First trimesterMost clinically apparent miscarriages (two-thirds to three-quarters in various studies) occur during the first trimester.About 30% to 40% of all fertilized eggs miscarry, often before a woman knows she is pregnant
Chromosomal abnormalities are found in more than half of embryos miscarried in the first 13 weeks.Chromosomal problems due to a parent's genes are, however, a possibility. This is more likely to have been the cause in the case of a woman suffering repeated miscarriages, or if one of the parents has a child or other relatives with birth defects.Genetic problems are more likely to occur with older parents; this may account for the higher rates observed in older women.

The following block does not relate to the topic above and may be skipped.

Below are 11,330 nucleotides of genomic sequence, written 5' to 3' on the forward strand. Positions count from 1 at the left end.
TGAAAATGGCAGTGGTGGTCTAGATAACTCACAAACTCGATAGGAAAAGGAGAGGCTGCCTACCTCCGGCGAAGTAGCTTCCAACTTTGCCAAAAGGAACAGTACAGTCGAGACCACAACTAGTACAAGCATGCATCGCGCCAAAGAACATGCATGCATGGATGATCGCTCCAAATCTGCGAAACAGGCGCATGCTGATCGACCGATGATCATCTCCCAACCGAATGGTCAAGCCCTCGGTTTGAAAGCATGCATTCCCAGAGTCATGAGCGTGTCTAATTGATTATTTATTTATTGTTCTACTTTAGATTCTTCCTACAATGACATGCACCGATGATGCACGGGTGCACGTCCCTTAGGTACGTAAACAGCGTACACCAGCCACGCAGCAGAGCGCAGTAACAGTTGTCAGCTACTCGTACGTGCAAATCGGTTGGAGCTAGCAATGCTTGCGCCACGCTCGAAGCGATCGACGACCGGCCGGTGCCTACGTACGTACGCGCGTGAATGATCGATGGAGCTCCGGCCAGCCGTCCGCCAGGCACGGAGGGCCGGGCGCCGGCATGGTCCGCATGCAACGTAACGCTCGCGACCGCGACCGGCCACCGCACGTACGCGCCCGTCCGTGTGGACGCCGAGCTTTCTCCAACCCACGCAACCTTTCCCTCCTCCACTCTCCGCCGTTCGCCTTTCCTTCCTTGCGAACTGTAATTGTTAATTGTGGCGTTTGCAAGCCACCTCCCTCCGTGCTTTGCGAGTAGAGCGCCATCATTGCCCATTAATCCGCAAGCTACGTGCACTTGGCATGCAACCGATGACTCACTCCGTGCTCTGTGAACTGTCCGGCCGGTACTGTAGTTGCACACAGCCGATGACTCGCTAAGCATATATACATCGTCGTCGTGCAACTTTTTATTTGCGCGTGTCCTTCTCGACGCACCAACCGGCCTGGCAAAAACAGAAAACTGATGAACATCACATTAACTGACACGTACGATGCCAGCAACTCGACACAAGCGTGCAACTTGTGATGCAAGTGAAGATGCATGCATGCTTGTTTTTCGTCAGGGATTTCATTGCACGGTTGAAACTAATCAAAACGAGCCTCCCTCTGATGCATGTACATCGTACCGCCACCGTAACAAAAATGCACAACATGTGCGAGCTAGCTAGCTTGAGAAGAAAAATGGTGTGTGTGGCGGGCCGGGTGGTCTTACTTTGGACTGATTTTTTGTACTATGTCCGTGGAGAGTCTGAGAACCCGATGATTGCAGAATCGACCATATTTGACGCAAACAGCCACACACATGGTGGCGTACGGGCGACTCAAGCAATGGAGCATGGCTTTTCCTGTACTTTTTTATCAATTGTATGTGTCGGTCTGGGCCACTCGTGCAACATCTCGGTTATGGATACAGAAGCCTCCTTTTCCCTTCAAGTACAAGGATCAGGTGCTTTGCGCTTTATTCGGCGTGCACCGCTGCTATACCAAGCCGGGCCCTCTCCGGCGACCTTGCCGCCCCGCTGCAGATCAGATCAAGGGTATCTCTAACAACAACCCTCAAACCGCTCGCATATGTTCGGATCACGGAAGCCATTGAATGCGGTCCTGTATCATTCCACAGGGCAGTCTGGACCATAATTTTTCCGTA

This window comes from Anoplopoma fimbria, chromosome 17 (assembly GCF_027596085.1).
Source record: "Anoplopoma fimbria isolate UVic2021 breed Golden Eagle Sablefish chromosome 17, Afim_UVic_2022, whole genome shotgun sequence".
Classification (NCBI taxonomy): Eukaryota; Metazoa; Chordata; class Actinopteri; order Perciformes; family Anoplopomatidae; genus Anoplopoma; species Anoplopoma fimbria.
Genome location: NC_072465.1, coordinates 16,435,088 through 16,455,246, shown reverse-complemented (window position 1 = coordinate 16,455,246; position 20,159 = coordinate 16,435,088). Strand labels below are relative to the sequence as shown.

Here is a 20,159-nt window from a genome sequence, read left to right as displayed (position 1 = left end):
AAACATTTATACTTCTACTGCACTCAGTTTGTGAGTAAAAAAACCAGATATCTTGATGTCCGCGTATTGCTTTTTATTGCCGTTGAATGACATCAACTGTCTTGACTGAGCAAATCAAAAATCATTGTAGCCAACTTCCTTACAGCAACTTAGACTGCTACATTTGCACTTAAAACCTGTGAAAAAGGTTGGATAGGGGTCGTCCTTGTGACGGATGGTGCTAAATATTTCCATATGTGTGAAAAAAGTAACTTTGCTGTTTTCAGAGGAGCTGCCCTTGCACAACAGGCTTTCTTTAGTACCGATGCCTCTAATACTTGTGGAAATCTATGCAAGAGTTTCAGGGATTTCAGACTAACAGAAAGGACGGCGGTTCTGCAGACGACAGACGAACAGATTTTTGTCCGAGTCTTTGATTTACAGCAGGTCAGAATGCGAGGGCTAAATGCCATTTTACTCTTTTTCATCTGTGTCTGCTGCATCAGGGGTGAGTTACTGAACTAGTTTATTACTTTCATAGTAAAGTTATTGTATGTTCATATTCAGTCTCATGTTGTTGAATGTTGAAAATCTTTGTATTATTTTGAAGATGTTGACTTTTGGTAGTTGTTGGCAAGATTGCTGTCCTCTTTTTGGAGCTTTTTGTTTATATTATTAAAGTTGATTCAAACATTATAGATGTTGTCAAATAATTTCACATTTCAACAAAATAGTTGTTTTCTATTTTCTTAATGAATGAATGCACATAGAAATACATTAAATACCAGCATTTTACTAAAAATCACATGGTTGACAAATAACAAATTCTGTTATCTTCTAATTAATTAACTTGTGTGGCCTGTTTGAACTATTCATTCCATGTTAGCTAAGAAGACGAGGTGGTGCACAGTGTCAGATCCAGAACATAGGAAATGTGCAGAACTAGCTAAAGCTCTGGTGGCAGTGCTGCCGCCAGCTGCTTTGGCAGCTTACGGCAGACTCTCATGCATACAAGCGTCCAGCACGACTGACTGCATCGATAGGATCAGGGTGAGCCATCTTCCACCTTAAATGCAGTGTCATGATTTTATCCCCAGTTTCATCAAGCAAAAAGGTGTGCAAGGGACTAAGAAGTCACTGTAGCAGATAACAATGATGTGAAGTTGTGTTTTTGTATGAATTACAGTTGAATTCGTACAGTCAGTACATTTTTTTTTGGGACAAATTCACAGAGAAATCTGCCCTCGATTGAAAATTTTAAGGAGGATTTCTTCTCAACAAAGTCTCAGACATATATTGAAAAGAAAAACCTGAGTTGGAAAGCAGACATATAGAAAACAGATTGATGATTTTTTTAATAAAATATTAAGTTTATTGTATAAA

Progesterone deficiency may be another cause. Women diagnosed with low progesterone levels in the second half of their menstrual cycle (luteal phase) may be prescribed progesterone supplements, to be taken for the first trimester of pregnancy.No study has shown that general first-trimester progesterone supplements reduce the risk however, (when a mother might already be losing her baby), and even the identification of problems with the luteal phase as a contributing factor has been questioned.